On the morning of March 24, 1945 just fifteen minutes after the largest airborne operation of the war, 240 B-24 Liberators of the 8th Air Force swarmed in at just over two hundred feet to drop 540 tons of supplies to troops of the American 17th and British 6th Airborne Divisions. The mission to cross the Rhine River rivaled the invasion of Normandy in scope and complexity, and the resupply mission was a vital component, ensuring the airborne troops had the necessary equipment to sustain themselves behind enemy lines should the Germans put up a formidable defense. The men of the 8th Air Force delivered their cargo on time and on target, tragically loosing fourteen crews during the mission.
Here, B-24 Liberators "Ole King Cole"
(foreground) and "Ten-Gun Dottie
(off port wing) of the 445th Bomb Group make their run over DZ-W, the supply drop point which, just prior to the arrival of the bombers, had been the drop zone for the 507th Parachute Infantry Regiment. The bomb groups of the 8th Air Force’s 2nd Air Division split into two sorties to drop their supplies: 122 aircraft flew into DZ-W to resupply the Americans, while another 118 B-24s were responsible for dropping to the British. In total, 4,856 bundles of ammunition, medical supplies, signal equipment, rations, demolitions, hand grenades and gasoline were delivered to the two divisions.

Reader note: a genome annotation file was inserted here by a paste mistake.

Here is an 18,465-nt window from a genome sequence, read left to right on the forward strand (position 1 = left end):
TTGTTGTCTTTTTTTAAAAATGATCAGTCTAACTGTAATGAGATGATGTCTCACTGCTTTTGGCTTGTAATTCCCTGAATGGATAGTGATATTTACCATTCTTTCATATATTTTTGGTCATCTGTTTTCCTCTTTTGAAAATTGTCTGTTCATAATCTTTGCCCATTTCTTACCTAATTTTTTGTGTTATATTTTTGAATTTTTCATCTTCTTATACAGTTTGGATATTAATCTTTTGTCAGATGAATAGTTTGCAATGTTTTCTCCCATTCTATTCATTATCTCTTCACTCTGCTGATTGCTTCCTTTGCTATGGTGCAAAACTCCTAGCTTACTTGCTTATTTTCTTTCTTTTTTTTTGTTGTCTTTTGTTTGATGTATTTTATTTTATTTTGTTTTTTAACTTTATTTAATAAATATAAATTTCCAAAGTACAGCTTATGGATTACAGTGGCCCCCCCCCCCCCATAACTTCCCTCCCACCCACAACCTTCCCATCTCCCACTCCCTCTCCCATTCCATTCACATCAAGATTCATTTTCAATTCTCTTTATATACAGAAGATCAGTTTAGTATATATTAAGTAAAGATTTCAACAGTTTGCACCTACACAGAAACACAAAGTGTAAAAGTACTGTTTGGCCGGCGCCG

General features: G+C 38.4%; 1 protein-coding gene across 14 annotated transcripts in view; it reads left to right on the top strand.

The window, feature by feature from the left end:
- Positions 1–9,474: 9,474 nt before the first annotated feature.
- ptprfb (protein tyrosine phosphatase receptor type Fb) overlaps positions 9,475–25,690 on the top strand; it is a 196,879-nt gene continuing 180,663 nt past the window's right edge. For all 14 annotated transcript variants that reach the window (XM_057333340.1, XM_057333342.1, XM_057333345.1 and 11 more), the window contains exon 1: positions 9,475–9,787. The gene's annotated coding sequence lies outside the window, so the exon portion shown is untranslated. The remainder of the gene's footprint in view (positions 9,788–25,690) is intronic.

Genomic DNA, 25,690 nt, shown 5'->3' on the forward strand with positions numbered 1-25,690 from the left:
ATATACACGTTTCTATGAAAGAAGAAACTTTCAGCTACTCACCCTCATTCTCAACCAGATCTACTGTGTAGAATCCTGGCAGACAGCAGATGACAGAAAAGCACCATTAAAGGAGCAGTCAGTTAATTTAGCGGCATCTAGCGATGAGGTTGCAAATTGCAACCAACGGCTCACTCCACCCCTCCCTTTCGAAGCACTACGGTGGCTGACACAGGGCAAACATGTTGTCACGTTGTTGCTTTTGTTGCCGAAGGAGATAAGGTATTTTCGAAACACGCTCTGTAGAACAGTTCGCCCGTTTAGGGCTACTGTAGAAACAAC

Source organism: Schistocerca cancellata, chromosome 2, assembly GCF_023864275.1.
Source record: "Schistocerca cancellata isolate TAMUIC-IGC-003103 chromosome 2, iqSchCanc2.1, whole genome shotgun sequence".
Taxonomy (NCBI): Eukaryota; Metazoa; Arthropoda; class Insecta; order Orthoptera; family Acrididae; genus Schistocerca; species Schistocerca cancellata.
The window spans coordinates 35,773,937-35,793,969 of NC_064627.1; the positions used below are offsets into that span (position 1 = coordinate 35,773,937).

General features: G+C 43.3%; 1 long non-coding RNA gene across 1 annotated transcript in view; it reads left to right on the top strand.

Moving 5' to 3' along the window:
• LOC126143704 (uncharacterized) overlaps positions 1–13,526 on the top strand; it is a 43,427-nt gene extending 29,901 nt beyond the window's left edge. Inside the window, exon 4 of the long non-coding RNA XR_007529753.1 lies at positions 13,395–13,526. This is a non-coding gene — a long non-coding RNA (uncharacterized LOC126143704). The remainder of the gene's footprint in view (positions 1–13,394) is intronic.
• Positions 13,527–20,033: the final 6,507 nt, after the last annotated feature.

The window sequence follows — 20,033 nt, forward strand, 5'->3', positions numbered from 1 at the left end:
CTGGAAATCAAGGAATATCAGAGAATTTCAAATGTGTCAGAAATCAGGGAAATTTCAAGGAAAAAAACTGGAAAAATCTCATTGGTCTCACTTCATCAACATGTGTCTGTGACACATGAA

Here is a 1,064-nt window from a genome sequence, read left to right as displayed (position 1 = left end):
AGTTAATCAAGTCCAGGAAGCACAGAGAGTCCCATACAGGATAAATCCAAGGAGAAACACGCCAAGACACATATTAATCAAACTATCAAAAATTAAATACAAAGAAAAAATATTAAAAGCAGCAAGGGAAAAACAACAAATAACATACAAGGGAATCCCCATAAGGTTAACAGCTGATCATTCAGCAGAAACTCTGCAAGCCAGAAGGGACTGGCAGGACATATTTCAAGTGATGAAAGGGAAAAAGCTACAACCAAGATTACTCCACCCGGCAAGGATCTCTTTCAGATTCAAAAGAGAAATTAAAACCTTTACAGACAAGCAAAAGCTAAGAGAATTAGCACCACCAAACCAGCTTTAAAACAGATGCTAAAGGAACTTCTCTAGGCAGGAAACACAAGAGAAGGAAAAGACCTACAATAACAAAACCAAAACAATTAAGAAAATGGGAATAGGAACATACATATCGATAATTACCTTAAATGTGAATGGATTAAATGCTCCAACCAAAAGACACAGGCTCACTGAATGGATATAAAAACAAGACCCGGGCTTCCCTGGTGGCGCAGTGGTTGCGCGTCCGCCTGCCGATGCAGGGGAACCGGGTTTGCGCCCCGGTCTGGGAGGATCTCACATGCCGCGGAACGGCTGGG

The Liberators came in at an average of three hundred feet, some flying so low the parachutes on the supply bundles didn’t have enough time to open before smashing into the ground. The crews sweated out the run under intense anti-aircraft and heavy small arms fire with fourteen aircraft going down and another 103 damaged with four scrapped as beyond repair. Over one hundred men lost their lives on the mission the 8th Air Force briefing described as “the most important combined operation since the invasion of France.”
Sadly, all ten crew members of "Ten-Gun Dottie"